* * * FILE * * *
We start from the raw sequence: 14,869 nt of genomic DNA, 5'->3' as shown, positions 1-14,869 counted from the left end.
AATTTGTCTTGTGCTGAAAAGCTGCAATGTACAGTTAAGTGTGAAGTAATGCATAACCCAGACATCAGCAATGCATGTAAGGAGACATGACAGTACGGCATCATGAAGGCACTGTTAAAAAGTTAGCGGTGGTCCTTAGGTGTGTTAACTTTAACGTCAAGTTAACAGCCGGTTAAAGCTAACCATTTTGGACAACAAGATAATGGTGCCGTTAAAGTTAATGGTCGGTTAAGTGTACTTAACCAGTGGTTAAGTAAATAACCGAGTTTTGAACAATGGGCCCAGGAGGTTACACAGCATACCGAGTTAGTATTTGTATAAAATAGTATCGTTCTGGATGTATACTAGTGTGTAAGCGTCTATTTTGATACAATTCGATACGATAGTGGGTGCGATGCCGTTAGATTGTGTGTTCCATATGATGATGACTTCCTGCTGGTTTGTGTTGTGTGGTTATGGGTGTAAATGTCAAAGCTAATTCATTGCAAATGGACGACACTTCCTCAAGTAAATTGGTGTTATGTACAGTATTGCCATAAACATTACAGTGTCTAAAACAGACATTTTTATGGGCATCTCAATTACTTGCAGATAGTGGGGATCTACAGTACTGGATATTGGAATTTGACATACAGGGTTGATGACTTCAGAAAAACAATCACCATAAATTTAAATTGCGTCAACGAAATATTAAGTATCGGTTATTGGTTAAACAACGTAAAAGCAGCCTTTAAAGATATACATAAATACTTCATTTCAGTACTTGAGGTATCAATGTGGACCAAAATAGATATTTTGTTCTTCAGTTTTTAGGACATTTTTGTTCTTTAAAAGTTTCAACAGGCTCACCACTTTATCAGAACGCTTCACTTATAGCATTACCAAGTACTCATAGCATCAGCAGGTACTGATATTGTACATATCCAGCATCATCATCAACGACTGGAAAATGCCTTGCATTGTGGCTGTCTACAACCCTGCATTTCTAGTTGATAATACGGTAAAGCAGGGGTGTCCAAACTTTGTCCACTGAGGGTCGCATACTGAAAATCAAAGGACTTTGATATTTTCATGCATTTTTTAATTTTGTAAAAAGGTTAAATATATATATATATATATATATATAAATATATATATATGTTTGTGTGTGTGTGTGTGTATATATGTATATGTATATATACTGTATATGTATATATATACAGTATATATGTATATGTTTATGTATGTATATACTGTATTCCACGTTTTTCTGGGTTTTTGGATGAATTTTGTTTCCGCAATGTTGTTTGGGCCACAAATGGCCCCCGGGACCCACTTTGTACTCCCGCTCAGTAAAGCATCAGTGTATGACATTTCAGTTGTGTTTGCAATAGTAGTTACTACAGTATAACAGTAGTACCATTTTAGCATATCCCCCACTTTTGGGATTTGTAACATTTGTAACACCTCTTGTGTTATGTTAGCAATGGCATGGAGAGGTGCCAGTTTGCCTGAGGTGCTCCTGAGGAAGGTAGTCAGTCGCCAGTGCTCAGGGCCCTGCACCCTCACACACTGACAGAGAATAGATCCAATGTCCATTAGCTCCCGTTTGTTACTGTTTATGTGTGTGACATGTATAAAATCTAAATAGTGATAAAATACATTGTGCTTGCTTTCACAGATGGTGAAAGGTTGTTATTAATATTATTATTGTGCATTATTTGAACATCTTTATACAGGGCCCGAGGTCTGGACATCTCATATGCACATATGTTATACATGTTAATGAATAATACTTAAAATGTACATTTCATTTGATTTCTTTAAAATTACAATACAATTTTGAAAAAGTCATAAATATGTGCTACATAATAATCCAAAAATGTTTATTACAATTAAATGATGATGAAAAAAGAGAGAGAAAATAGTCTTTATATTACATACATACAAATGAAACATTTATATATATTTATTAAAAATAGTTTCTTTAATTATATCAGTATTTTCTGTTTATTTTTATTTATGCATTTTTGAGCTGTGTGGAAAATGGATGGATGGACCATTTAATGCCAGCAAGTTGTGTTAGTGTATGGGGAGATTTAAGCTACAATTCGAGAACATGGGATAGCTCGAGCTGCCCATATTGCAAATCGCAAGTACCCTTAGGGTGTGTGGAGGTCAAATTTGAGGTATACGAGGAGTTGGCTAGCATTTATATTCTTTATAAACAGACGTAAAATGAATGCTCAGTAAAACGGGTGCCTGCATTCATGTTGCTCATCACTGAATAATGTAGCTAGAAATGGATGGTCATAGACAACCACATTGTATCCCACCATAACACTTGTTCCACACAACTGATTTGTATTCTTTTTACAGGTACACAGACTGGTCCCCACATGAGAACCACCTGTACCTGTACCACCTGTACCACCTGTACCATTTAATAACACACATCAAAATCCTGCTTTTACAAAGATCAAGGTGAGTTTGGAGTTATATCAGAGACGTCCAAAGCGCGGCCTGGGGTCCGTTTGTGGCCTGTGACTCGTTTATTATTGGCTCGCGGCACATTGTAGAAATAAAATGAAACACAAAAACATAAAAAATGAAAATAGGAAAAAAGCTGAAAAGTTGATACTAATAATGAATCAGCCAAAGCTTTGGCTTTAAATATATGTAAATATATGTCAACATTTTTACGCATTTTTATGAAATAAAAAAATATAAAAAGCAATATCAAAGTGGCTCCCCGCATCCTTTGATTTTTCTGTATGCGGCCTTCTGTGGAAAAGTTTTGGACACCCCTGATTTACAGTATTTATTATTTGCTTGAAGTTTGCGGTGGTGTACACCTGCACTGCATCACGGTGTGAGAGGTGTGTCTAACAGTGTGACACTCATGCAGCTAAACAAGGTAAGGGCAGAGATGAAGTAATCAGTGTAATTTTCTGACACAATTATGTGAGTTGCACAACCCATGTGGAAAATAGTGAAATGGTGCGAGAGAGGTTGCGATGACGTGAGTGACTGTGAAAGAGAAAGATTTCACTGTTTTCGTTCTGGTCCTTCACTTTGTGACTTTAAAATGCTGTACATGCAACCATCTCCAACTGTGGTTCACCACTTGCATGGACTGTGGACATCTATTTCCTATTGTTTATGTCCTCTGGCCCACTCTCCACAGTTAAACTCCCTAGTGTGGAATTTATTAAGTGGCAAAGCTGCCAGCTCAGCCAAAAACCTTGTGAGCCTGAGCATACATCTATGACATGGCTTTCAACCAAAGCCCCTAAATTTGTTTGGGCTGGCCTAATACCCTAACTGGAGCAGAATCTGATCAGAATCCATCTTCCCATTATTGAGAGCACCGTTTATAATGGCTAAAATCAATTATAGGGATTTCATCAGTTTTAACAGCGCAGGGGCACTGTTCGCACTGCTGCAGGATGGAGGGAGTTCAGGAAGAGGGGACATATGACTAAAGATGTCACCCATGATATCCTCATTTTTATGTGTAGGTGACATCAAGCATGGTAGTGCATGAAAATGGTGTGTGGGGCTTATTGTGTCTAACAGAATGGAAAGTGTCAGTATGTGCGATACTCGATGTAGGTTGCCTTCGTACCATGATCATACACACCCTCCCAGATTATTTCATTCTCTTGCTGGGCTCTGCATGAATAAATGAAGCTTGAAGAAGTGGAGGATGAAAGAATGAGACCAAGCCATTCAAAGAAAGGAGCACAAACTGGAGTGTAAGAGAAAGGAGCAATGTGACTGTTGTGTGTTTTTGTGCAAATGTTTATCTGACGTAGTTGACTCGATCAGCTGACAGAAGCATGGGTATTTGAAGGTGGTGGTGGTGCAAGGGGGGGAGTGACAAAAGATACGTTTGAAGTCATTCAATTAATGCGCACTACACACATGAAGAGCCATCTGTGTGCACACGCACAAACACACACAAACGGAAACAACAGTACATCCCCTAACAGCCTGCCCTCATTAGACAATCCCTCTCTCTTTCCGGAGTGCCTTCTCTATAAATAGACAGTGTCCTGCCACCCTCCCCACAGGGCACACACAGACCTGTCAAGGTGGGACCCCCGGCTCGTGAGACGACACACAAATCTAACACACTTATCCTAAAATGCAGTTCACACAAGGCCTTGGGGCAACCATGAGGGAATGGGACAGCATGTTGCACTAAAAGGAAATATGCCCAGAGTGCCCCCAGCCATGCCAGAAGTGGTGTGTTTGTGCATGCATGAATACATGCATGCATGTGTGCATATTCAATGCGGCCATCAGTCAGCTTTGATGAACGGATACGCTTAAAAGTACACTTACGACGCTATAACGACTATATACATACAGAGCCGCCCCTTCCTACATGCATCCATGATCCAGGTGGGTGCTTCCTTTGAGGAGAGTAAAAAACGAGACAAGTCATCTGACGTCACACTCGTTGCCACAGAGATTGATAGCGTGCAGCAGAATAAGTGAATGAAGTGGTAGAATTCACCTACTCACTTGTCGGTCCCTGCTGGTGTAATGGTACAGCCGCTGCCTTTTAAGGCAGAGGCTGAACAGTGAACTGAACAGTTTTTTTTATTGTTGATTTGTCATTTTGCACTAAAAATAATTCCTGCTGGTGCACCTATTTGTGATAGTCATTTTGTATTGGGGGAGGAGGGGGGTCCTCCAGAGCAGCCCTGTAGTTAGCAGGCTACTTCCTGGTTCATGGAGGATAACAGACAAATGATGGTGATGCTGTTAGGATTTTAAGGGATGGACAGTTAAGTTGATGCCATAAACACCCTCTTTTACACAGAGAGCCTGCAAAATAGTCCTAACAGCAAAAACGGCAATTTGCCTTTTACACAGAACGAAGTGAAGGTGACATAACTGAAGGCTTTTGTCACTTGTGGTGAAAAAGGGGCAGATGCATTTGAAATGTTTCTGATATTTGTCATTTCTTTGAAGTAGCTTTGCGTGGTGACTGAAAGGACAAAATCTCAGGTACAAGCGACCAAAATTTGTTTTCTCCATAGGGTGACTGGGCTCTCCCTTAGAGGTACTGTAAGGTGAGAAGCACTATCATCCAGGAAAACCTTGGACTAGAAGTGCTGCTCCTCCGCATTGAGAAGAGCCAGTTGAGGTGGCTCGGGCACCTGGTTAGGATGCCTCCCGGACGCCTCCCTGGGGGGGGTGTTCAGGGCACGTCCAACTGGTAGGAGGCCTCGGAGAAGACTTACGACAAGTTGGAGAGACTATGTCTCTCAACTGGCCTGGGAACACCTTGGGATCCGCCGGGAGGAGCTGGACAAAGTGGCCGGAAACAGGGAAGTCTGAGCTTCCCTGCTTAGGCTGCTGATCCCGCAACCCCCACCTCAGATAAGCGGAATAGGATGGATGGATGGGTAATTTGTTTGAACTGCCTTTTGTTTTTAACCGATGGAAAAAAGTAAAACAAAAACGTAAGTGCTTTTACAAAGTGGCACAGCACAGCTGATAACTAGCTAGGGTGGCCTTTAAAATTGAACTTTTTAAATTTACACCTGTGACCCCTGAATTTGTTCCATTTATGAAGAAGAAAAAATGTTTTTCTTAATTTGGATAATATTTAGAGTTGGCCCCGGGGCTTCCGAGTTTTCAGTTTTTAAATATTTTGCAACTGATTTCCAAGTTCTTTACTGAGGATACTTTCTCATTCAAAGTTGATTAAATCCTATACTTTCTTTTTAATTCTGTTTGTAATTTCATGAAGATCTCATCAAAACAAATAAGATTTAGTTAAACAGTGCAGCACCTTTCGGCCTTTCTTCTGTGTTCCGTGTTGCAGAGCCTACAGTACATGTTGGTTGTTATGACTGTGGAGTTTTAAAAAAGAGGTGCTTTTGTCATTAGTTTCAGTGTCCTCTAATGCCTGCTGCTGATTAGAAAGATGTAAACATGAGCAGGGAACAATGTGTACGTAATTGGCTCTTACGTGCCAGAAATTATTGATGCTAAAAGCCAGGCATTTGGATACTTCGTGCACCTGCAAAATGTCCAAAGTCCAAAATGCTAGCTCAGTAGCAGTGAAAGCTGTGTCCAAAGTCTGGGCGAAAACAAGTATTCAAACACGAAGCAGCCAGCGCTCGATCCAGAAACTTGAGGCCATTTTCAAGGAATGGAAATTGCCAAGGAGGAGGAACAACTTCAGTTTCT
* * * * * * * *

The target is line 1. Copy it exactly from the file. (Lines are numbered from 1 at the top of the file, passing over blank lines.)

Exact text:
We start from the raw sequence: 14,869 nt of genomic DNA, 5'->3' as shown, positions 1-14,869 counted from the left end.